The music component encompasses the broad spectrum of choral, instrumental and general music. Clinicians from around the country use their expertise to help participants enhance their skills and renew their enthusiasm for teaching. In addition to the music sessions, all participants attend performances, musings, special events and other activities.
Please check back regularly for updates and information about the 2017 Tennessee Arts Academy.
Elementary/Lower Middle Music
Every day, participants will attend each of the classes listed below.
Fostering Music Learning, Creativity, and Empathy in the Multicultural Music Classroom
The United States is a country rich in diversity, and students come to school with various backgrounds, perspectives, and values. Music educators have the power to embrace and celebrate differences in and beyond their classrooms without compromising the music curriculum. This session will introduce world music pedagogy through a series of listening, singing, playing, moving, improvising, and composing experiences. The sessions will also provide strategies for selecting authentic materials, contextualizing the music of others, and connecting the lives of students to the world around them.
Developing Choral Skills in Elementary Musicians
Successfully teaching a choral octavo takes more than teaching students to perform the tune from beginning to end by rote. It is necessary to help singers acquire the ability to sustain a given voice part in a multi-part context and to also understand musical relationships within each octavo. These sessions will examine how to sequentially develop part-singing skills in singers of elementary school age. Participants will also explore multiple rehearsal techniques that can be used to teach octavos with mixed meters, interesting rhythms, or unusual scales and modes.
Read, Sing, Play, and Dance: Exploring Children’s Literature
Everyone loves a good story, and every child has a story to tell. This session will explore how educators can use storytelling and picture books with their students to create magical music in the classroom. Participants will leave knowing how to use age-appropriate literature in ways that will simultaneously improve their students’ reading comprehension skills and enhance their overall musicality.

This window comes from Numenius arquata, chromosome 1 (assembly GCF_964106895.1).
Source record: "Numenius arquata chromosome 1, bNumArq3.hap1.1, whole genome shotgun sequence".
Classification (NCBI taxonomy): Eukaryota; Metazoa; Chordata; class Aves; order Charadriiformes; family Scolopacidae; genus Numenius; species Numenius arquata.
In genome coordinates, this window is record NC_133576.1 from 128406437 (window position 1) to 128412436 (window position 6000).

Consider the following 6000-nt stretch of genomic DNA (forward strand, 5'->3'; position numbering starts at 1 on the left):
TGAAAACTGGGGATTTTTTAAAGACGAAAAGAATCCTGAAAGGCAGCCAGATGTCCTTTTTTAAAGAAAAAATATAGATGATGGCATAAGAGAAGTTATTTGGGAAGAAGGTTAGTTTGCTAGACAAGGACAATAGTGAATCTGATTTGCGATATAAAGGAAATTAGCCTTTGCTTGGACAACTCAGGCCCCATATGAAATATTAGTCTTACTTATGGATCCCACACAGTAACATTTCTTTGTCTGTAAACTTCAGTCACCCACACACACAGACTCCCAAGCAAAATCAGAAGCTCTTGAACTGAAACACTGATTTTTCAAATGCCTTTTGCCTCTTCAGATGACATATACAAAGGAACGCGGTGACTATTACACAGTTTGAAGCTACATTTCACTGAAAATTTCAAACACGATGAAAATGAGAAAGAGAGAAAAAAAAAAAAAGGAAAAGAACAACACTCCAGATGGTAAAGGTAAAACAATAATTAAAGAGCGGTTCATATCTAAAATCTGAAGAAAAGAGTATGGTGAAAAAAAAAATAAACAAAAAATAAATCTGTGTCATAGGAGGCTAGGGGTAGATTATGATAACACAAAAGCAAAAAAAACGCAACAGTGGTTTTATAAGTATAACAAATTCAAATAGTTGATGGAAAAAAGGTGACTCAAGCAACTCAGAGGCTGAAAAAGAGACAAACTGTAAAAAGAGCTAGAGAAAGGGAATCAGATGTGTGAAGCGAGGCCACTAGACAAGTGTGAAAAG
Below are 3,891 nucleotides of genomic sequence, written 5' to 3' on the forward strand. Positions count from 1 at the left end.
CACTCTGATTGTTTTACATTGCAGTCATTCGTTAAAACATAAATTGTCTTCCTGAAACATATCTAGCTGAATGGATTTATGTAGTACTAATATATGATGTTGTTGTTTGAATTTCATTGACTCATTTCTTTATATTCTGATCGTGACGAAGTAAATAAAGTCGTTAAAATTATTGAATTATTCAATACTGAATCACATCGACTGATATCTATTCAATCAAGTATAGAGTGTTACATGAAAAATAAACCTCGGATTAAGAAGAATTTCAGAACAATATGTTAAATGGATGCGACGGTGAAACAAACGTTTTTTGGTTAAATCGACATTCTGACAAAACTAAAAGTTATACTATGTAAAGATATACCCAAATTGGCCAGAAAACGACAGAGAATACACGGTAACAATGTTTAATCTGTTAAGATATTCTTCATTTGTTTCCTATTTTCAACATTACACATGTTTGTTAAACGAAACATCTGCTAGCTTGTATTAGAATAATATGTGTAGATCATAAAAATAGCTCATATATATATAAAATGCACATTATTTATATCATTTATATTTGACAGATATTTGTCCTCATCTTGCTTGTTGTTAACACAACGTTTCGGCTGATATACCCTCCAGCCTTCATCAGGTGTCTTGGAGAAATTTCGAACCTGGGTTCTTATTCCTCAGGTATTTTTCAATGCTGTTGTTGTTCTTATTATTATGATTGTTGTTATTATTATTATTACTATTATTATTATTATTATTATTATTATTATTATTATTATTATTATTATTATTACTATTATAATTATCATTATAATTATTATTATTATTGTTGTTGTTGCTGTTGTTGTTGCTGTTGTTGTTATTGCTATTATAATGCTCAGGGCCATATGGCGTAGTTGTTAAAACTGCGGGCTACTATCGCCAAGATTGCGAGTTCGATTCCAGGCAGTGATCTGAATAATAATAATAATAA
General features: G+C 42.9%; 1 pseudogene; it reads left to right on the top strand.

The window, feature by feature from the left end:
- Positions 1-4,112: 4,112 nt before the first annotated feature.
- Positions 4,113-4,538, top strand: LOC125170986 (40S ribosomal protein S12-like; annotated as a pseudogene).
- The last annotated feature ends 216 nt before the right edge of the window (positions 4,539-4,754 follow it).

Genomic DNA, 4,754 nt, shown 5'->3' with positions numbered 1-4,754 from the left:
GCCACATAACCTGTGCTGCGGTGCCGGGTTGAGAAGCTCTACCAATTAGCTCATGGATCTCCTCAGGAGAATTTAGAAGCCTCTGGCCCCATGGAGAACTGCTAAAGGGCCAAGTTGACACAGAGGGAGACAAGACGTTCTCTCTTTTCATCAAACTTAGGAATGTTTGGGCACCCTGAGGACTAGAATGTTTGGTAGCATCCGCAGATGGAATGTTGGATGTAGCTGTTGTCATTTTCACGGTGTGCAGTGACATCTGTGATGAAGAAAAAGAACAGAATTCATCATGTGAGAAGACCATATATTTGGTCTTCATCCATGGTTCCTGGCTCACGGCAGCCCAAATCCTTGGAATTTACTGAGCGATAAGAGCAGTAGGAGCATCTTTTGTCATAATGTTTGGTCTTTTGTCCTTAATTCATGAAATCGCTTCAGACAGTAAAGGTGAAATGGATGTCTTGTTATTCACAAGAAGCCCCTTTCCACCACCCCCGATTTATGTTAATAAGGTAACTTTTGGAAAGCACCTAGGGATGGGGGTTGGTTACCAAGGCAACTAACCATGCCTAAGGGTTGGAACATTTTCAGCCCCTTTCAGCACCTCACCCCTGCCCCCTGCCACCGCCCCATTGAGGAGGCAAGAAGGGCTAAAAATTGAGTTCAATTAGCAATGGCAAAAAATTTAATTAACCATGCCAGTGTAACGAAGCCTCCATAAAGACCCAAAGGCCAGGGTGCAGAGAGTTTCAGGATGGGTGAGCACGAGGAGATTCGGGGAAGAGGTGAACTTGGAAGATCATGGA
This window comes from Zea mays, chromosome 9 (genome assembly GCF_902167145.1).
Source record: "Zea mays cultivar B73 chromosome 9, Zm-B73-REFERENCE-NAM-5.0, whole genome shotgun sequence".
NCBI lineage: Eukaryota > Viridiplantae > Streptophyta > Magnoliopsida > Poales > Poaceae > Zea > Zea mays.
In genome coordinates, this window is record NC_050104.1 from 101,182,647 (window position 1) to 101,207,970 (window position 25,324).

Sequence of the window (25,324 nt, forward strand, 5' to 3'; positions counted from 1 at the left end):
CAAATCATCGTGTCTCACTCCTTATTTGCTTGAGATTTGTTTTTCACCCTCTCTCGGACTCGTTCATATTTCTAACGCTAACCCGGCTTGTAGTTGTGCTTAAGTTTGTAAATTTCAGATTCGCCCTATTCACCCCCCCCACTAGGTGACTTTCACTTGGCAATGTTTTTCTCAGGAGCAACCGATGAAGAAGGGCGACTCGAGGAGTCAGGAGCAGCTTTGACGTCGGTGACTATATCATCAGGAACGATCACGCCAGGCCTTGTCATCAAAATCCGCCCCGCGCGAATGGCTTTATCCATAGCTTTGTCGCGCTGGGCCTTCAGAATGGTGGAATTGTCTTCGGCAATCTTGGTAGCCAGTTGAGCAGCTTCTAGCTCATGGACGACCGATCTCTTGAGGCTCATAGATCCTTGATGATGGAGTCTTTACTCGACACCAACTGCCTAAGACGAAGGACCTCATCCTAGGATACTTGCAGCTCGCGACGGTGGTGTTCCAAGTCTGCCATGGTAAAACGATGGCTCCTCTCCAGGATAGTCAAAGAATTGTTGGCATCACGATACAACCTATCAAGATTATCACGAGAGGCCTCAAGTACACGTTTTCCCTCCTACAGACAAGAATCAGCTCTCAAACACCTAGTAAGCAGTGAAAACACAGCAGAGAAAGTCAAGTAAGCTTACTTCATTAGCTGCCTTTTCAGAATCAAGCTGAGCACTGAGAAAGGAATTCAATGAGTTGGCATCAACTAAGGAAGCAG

Upper Middle/Secondary Music
Participants will follow either the vocal or instrumental track and attend two of the three classes listed below each day.
Front Loading: Constructing your Rehearsal for Success
What is a conductor’s most important role? Are you tired of trying to polish and add musical ideas at the last second with little success? How can you build in all the elements for the performance of a piece from the first rehearsal? What techniques can you use to prepare your singers to execute the repertoire you’ve chosen with beauty, excellence, and passion? What elements, and in what order, will bring the results you want? The initial approach to a piece makes a huge difference in the final results. Participants in this session will learn to use specific repertoire and techniques to help ensure success from the very start of the rehearsal process. The repertoire will include exceptional selections from major publishers.
Christine Bass’s faculty position has been generously donated by Bobby Jean Frost, in memory of Donna Frost; the Lingner Gift Fund; and Lee Stites, in memory of Marilee Kester Stites.
Teaching and Conducting: Making Ourselves Dispensable
“Allowing students to be creative,” “giving students the opportunity to express themselves,” and “providing students with the tools necessary to be lifelong makers and consumers of music” are frequently cited justifications for including music in our school curricula. However, many large ensemble rehearsals are actually the antithesis of this, with the conductor serving as the sole source of information and the student musicians simply doing as they are told. Too often, directors run rehearsals that make the teacher and conductor indispensable. In this session, participants will explore techniques they can use in their schools to empower music students, make them independent and creative thinkers and doers, and help them to not NEED a director.
The Best Class I Never Had: Project-based Learning in Secondary General Music
This session is for educators who either feel like they are merely “surviving” their secondary general music classes or are afraid to teach them because they don’t know what to include. In this session, participants will discover how to change the task of teaching secondary general music from one of “chore and bore” to one of “navigate and explore.” Educators will learn how to ask essential questions and how to use project-based learning, field-tested activities, and curriculum reimagining to develop music classes that their middle school and senior high students will say are the best they have ever taken.